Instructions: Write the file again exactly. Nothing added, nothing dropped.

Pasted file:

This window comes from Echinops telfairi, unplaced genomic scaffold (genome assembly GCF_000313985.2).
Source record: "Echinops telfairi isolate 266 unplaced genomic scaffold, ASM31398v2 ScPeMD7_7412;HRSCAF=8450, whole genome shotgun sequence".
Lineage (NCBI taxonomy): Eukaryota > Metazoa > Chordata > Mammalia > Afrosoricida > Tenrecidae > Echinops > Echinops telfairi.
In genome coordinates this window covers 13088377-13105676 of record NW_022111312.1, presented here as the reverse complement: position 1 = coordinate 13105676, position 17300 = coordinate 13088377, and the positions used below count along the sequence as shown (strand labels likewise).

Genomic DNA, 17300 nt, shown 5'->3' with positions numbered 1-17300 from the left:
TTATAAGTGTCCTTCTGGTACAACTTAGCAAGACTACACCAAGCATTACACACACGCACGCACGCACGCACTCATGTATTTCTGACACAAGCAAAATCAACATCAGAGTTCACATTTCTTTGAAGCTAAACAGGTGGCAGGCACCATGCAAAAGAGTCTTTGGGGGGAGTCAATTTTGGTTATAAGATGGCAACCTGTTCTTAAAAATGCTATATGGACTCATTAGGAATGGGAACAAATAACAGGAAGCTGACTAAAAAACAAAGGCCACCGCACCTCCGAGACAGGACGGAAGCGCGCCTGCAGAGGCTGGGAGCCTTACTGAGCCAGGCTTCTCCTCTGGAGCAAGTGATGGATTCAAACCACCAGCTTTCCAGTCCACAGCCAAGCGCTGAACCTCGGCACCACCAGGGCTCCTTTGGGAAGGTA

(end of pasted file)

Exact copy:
This window comes from Echinops telfairi, unplaced genomic scaffold (genome assembly GCF_000313985.2).
Source record: "Echinops telfairi isolate 266 unplaced genomic scaffold, ASM31398v2 ScPeMD7_7412;HRSCAF=8450, whole genome shotgun sequence".
Lineage (NCBI taxonomy): Eukaryota > Metazoa > Chordata > Mammalia > Afrosoricida > Tenrecidae > Echinops > Echinops telfairi.
In genome coordinates this window covers 13088377-13105676 of record NW_022111312.1, presented here as the reverse complement: position 1 = coordinate 13105676, position 17300 = coordinate 13088377, and the positions used below count along the sequence as shown (strand labels likewise).

Genomic DNA, 17300 nt, shown 5'->3' with positions numbered 1-17300 from the left:
TTATAAGTGTCCTTCTGGTACAACTTAGCAAGACTACACCAAGCATTACACACACGCACGCACGCACGCACTCATGTATTTCTGACACAAGCAAAATCAACATCAGAGTTCACATTTCTTTGAAGCTAAACAGGTGGCAGGCACCATGCAAAAGAGTCTTTGGGGGGAGTCAATTTTGGTTATAAGATGGCAACCTGTTCTTAAAAATGCTATATGGACTCATTAGGAATGGGAACAAATAACAGGAAGCTGACTAAAAAACAAAGGCCACCGCACCTCCGAGACAGGACGGAAGCGCGCCTGCAGAGGCTGGGAGCCTTACTGAGCCAGGCTTCTCCTCTGGAGCAAGTGATGGATTCAAACCACCAGCTTTCCAGTCCACAGCCAAGCGCTGAACCTCGGCACCACCAGGGCTCCTTTGGGAAGGTA